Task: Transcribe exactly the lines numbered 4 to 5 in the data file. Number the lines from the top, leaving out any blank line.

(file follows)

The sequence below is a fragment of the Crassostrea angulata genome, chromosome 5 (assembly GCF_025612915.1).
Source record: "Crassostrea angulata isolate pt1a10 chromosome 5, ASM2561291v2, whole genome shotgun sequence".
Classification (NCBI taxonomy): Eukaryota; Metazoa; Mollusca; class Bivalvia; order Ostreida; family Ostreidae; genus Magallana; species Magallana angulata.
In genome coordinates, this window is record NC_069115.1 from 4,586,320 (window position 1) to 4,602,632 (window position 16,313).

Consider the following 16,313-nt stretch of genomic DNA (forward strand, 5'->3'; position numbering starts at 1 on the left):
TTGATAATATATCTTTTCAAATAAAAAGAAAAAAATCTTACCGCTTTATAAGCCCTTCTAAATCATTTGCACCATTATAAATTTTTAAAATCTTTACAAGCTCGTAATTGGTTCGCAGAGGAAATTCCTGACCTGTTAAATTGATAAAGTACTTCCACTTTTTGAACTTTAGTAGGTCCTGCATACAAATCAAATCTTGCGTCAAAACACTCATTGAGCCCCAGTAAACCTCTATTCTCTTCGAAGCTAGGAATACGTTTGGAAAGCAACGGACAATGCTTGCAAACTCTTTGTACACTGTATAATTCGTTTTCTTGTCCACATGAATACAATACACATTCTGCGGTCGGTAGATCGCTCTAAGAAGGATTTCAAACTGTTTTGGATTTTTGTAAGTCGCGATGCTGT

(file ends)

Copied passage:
In genome coordinates, this window is record NC_069115.1 from 4,586,320 (window position 1) to 4,602,632 (window position 16,313).

Consider the following 16,313-nt stretch of genomic DNA (forward strand, 5'->3'; position numbering starts at 1 on the left):